His mother, Minna Nerenstein, was an active member of the Communist Party of Great Britain. Samuel joined as a young man and later recalled: "Like many Communists of my time, I combined a powerful sense of apartness with a craving for recognition, alternating gestures of defiance with a desire to be ordinary and accepted as one of the crowd. If one wanted to be charitable, one might say that it was the irresolvable duality on which British Communists find themselves impaled today." This view was criticised by his friend, John Saville in his book, Memoirs from the Left (2003): "I do not deny the validity of Raphael Samuel's own personal history, especially in his younger days... The historian in him, however, might have acknowledged that it was a very unusual story, typical of some, perhaps many, Jewish comrades but not in any way relevant to the working-class militants who were joining the Communist Party at the time that Raphael was growing up in the 1940s."
After the war he joined forces with E. P. Thompson, Christopher Hill, Eric Hobsbawm, A. L. Morton, John Saville, George Rudé, Rodney Hilton, Dorothy Thompson, Edmund Dell, Victor Kiernan and Maurice Dobb to form the Communist Party Historians' Group. In 1952 members of the group founded the journal, Past and Present. Over the next few years the journal pioneered the study of working-class history.
During the 20th Party Congress in February, 1956, Nikita Khrushchev launched an attack on the rule of Joseph Stalin. He condemned the Great Purge and accused Joseph Stalin of abusing his power. He announced a change in policy and gave orders for the Soviet Union's political prisoners to be released. Pollitt found it difficult to accept these criticisms of Stalin and said of a portrait of his hero that hung in his living room: "He's staying there as long as I'm alive".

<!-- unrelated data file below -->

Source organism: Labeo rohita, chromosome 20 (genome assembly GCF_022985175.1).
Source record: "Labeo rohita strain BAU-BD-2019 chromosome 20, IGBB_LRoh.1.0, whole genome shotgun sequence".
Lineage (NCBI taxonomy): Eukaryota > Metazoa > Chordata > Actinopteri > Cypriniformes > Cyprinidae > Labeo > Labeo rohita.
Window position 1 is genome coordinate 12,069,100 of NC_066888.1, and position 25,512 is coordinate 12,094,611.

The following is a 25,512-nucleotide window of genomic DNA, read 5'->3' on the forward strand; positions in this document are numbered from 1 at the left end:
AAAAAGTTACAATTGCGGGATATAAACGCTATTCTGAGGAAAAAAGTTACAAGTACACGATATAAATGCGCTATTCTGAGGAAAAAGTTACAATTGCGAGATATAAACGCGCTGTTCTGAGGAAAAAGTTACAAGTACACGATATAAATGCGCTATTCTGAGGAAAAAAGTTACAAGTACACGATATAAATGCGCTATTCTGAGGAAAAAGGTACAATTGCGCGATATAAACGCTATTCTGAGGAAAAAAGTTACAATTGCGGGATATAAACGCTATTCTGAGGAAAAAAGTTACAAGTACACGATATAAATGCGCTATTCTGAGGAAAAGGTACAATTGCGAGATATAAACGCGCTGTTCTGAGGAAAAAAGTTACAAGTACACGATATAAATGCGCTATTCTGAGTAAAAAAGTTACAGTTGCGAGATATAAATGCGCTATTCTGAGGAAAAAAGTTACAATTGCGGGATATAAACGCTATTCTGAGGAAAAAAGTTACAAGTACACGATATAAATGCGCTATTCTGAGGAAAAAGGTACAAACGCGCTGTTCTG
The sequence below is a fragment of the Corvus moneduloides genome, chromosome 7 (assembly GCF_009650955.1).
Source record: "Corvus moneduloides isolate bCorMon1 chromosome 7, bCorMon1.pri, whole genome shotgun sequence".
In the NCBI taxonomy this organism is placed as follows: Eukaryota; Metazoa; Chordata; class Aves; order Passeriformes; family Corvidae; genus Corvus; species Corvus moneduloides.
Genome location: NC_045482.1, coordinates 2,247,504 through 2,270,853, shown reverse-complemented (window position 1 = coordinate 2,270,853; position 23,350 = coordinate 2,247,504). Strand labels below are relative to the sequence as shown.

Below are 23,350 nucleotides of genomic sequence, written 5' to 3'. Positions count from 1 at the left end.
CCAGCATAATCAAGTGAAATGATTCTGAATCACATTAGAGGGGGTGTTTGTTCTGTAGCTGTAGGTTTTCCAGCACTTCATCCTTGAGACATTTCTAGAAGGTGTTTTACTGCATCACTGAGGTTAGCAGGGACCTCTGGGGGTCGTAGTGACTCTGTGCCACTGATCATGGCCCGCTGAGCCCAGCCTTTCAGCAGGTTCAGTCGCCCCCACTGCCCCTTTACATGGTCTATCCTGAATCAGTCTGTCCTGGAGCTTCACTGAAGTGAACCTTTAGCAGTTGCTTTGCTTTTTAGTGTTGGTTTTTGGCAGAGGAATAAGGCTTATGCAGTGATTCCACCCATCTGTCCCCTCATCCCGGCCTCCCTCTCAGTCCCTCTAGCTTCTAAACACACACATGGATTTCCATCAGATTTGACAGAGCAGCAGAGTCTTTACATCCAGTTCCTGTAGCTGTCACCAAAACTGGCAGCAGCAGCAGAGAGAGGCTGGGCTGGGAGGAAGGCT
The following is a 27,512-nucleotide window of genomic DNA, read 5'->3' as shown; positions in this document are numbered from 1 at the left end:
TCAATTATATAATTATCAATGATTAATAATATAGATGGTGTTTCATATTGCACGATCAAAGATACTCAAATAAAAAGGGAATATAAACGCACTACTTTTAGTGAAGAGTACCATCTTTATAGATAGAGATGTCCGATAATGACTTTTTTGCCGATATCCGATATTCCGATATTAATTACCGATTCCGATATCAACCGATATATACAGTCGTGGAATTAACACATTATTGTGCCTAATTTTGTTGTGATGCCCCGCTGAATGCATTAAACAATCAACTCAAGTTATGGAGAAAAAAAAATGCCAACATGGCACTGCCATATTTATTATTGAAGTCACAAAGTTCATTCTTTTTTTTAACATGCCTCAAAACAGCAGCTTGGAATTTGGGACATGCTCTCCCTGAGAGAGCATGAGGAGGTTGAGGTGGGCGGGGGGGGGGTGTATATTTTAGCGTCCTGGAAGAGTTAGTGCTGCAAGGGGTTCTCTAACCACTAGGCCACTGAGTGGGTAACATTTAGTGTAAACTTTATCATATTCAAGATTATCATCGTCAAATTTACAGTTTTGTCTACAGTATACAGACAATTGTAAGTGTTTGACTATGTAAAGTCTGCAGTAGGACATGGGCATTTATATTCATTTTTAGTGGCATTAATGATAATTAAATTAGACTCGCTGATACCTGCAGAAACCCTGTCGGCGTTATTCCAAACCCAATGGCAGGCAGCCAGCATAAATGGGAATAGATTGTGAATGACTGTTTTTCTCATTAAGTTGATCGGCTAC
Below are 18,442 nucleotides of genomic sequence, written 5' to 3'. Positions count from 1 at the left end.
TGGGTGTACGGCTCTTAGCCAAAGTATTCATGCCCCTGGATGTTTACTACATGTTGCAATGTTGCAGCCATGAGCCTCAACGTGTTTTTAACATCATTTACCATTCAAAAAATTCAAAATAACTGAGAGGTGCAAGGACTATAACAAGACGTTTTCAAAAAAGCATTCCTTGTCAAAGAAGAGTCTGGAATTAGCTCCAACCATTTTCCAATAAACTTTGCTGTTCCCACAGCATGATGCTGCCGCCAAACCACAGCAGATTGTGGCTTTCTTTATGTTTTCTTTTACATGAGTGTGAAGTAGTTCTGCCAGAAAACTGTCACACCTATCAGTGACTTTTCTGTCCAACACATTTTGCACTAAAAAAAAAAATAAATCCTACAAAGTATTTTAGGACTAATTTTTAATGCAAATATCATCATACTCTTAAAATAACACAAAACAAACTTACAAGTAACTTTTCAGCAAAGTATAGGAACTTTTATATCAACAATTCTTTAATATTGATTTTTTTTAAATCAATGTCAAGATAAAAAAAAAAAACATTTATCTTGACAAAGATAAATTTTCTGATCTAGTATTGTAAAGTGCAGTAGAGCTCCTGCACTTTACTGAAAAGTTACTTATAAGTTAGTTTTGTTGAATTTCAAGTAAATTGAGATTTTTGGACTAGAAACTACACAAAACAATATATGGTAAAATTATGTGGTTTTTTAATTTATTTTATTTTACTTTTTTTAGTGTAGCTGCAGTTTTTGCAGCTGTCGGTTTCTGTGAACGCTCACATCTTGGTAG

Khrushchev's de-Stalinzation policy encouraged people living in Eastern Europe to believe that he was willing to give them more independence from the Soviet Union. In Hungary the prime minister Imre Nagy removed state control of the mass media and encouraged public discussion on political and economic reform. Nagy also released anti-communists from prison and talked about holding free elections and withdrawing Hungary from the Warsaw Pact. Khrushchev became increasingly concerned about these developments and on 4th November 1956 he sent the Red Army into Hungary. During the Hungarian Uprisingan estimated 20,000 people were killed. Nagy was arrested and replaced by the Soviet loyalist, Janos Kadar.
Samuel, like most members of the Communist Party Historians' Group, supported Imre Nagy and as a result he was expelled from the Communist Party of Great Britain after the Hungarian Uprising. As John Saville pointed out: "I still regard it as wonderfully fortunate that I was of the generation that established the Communist Historians' group. For ten years we exchanged ideas and developed our Marxism into what we hoped were creative channels. It was not chance that when the secret speech of Khrushchev was made known in the West, it was members of the historians' group who were among the most active of the Party intellectuals on demanding a full discussion and uninhibited debate."